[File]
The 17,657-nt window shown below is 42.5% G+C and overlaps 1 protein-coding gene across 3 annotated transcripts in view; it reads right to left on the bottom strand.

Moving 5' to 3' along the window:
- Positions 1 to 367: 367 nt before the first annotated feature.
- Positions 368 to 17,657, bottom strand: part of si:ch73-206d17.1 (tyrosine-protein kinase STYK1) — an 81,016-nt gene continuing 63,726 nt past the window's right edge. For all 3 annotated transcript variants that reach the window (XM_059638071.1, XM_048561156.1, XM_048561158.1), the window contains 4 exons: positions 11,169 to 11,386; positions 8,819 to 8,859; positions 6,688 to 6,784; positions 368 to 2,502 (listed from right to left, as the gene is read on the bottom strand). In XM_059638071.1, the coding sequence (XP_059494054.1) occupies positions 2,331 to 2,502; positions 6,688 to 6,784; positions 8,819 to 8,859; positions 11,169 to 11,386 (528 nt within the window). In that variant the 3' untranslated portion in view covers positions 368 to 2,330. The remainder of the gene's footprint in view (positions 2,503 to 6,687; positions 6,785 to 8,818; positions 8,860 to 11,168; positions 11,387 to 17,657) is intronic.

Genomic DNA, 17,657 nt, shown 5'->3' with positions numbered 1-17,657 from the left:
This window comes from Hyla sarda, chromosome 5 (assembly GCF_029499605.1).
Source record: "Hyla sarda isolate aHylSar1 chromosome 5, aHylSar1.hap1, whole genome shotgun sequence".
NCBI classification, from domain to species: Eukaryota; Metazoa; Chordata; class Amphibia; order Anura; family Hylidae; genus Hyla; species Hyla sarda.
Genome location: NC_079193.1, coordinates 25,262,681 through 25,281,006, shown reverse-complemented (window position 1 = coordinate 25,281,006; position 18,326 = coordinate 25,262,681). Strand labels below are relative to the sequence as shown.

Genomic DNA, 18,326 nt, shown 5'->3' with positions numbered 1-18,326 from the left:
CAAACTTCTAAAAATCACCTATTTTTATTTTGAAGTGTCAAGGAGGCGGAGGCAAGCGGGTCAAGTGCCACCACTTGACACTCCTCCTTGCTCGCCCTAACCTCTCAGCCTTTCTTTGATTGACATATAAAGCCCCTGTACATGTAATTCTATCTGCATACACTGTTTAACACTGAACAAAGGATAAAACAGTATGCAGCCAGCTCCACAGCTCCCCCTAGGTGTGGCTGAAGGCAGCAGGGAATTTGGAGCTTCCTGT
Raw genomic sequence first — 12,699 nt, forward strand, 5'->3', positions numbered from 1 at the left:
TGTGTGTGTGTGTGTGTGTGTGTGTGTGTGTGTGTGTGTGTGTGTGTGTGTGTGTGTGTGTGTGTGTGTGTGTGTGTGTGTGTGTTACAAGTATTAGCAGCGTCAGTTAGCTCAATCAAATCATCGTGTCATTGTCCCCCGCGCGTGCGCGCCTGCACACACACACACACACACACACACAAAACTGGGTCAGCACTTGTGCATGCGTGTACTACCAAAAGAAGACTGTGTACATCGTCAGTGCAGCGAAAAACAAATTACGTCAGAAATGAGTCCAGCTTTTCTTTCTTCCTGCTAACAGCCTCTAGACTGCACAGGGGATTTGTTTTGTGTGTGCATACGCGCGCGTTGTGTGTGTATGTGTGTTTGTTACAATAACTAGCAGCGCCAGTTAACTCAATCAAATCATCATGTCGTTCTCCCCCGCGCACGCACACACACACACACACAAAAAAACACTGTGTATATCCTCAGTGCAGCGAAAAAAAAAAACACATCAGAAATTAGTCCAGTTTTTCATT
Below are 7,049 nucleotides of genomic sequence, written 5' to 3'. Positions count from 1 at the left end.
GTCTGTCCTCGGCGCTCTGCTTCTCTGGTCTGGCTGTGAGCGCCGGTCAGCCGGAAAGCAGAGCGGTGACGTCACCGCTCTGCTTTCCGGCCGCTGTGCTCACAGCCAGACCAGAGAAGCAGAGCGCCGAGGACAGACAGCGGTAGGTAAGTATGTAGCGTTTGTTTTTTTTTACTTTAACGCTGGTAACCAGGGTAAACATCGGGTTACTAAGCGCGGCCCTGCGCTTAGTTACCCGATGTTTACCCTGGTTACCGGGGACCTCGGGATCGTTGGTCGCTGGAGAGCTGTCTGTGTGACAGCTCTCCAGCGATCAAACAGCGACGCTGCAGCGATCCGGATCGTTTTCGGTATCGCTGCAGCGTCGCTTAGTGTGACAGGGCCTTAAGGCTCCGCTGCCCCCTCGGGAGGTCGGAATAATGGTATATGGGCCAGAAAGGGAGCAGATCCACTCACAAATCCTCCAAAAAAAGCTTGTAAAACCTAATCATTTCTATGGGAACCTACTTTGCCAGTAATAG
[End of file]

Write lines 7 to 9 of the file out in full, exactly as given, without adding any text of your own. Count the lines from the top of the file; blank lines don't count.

Source record: "Hyla sarda isolate aHylSar1 chromosome 5, aHylSar1.hap1, whole genome shotgun sequence".
NCBI classification, from domain to species: Eukaryota; Metazoa; Chordata; class Amphibia; order Anura; family Hylidae; genus Hyla; species Hyla sarda.
Genome location: NC_079193.1, coordinates 25,262,681 through 25,281,006, shown reverse-complemented (window position 1 = coordinate 25,281,006; position 18,326 = coordinate 25,262,681). Strand labels below are relative to the sequence as shown.